August Johnson said...

JMG - I happen to have been very lucky with my experience with the American Public School System when I was in High School. I truly hated most of my classes, but had a couple of wonderful teachers in my Electronics and other Shop classes. My Electronics teacher was very smart and realized that some of his students were different, we were pretty much allowed free reign to work on whatever we wanted, what I learned from my father and in this class did more for me than anything else. About 5-6 of us were always waiting at the classroom door when Mr. Hall arrived in the morning and we were in his classroom after school until he left.

Same kind of teacher, Mr. Hazzard, in Welding (Gas & Electric), Machine shop (Lathe, Milling machine) and Metalworking (Sheet Metal, Forging, etc.) If it hadn't been for these classes in my high school years, I don't know how I could have survived!

One other great teacher in my Algebra and Trig class was Mr. Battle. He really knew how to get things across. He'd spend about the first half of the period introducing a subject, then the second half he'd lead a class group discussion on how this was used in the real world and how to do it. You left the class with a real appreciation of the subject.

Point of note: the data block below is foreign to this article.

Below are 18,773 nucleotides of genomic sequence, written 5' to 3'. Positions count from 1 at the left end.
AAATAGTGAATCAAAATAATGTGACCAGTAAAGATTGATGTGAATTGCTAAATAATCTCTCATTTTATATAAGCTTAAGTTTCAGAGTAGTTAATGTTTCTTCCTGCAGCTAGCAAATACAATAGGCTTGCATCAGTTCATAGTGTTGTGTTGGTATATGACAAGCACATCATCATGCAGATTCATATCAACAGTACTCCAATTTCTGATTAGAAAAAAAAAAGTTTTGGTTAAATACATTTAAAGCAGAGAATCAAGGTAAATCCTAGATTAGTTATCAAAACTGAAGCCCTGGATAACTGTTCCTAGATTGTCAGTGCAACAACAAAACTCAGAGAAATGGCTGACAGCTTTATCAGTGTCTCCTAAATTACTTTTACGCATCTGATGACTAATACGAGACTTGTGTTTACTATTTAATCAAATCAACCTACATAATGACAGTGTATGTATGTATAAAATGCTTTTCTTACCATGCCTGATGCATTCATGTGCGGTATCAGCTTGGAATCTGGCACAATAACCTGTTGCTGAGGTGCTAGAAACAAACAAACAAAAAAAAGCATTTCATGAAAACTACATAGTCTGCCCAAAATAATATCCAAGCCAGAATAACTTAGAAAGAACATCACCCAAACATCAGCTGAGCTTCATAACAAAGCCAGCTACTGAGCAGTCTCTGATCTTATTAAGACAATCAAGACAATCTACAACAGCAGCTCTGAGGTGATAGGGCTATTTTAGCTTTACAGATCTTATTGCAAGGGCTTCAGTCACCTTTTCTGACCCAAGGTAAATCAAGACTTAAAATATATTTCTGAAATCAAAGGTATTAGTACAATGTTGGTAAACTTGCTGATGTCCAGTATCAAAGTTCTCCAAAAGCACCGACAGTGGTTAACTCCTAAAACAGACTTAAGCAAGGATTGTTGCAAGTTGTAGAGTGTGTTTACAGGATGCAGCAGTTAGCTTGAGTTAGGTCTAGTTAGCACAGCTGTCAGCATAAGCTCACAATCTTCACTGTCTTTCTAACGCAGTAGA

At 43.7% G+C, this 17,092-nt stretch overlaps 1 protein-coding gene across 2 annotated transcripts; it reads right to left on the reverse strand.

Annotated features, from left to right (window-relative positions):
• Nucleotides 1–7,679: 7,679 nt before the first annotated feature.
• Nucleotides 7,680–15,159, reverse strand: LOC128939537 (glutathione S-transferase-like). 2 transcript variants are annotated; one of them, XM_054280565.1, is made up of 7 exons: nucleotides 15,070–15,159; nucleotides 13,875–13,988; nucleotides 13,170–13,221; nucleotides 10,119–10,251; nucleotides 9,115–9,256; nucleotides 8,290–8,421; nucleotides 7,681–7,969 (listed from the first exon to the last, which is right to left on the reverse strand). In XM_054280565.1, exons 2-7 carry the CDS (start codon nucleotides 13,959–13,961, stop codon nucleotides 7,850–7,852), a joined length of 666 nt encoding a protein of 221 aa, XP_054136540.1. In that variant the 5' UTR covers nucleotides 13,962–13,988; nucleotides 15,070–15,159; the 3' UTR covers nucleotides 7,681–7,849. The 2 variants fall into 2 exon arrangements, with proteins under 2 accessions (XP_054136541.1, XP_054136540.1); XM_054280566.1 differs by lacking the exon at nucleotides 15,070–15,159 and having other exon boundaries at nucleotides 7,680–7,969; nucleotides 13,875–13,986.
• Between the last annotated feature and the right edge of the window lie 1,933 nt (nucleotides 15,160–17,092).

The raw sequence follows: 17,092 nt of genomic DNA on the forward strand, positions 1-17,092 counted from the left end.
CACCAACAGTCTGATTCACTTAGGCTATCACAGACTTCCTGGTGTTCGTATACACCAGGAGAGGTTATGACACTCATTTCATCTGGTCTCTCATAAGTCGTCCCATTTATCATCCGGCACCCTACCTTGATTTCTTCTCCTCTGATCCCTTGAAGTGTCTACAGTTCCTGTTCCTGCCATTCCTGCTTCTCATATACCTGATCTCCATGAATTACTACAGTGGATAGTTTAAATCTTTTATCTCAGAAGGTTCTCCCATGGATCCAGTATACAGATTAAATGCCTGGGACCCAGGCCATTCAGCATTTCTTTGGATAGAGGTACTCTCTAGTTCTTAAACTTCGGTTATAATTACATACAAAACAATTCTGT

As far as the Mexican education system, I can't speak for today, but back in the 1960's when I was in 4th grade, I spent a few months in an English-speaking school in Puebla, Mexico. It was an eye opener then to see that the same grade Math in Mexico was at least a grade ahead of what was being taught in the USA.

I also remember when the "New Math" came out in 5th grade, my father going into the Principal and giving him hell over the BS that was being taught for Math, my father's minor in college was Mathematics.

About 10 years ago I had a friend that was a 3rd/4th grade teacher. For math, I was astounded to see how badly math was now taught. Each week was a different section, one week they'd be doing the 6x table, the next week division of fractions, then the 4x table multiplication of fractions might be 4 weeks later. Amazing to take the multiplication table apart and present it as separate, un-related parts. There was NO showing how anything tied together, related things would be taught months apart. Nothing to show how one thing built on another. I couldn't believe anybody came out of that class knowing anything! She had no choice in this, each week was planned out ahead of time.

hapibeli said...